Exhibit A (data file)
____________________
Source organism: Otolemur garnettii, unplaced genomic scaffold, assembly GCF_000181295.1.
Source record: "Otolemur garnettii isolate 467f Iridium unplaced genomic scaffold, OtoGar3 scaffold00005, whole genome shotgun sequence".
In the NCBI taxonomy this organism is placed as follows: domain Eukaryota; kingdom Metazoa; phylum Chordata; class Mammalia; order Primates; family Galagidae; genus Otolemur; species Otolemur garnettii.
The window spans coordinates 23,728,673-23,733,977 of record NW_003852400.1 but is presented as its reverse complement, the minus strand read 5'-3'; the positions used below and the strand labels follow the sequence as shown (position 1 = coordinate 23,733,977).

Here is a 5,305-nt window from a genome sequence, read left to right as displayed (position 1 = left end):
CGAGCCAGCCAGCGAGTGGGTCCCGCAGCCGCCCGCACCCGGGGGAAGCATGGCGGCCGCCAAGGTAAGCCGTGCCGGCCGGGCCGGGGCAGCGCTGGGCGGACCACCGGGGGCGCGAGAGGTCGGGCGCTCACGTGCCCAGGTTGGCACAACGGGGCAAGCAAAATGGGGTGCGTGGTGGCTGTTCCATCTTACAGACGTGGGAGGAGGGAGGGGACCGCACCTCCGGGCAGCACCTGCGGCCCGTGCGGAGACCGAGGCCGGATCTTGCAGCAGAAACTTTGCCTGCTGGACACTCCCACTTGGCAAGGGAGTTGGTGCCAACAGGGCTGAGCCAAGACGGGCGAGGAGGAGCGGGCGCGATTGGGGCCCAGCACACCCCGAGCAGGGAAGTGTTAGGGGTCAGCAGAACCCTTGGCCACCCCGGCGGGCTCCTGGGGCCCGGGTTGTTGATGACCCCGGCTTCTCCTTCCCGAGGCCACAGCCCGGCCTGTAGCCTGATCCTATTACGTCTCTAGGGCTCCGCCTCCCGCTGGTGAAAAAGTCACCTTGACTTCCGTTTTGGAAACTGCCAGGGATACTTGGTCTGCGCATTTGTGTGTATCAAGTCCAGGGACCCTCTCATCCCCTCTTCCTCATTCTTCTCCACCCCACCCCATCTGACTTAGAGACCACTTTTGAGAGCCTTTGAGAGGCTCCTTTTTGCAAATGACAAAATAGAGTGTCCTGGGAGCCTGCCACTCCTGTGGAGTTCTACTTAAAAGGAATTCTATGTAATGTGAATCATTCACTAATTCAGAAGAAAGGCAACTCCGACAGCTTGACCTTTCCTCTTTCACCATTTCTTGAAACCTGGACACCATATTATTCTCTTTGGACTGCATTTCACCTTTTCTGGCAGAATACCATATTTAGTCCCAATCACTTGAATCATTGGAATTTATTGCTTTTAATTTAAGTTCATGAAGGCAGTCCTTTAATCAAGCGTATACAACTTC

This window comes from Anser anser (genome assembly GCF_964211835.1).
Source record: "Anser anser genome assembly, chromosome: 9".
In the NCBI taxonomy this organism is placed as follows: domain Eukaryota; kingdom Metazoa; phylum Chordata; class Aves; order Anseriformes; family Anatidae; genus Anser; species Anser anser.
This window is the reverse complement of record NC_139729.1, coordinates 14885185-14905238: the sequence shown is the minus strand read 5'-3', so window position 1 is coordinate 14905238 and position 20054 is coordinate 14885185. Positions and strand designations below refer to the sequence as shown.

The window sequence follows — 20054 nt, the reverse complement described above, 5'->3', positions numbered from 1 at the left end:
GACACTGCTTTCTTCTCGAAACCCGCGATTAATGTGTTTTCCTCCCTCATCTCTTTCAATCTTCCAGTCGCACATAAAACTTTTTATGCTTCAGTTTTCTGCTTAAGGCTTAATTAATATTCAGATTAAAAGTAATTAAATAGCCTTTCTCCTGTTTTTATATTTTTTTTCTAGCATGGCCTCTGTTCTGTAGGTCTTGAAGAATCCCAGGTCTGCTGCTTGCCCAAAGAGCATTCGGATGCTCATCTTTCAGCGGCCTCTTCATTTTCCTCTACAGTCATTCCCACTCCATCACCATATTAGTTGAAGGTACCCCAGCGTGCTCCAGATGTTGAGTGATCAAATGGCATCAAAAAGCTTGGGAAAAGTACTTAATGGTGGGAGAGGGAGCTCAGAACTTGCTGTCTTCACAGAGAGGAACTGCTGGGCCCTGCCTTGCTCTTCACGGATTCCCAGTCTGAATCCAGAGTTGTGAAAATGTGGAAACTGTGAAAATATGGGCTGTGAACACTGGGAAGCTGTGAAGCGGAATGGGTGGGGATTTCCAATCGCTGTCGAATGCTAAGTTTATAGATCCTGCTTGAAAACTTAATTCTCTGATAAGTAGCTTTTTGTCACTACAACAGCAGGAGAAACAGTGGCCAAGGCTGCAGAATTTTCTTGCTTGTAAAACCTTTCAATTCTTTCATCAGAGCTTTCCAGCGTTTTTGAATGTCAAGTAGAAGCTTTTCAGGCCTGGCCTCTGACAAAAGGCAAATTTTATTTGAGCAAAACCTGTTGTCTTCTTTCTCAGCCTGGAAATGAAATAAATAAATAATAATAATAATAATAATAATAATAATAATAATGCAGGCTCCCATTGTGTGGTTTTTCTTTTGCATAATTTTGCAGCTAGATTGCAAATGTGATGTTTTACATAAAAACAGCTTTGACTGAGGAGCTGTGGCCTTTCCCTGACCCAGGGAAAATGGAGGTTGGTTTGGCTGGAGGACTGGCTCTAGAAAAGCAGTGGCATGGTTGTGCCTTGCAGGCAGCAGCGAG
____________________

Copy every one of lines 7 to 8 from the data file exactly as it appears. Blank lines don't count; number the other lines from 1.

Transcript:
This window comes from Anser anser (genome assembly GCF_964211835.1).
Source record: "Anser anser genome assembly, chromosome: 9".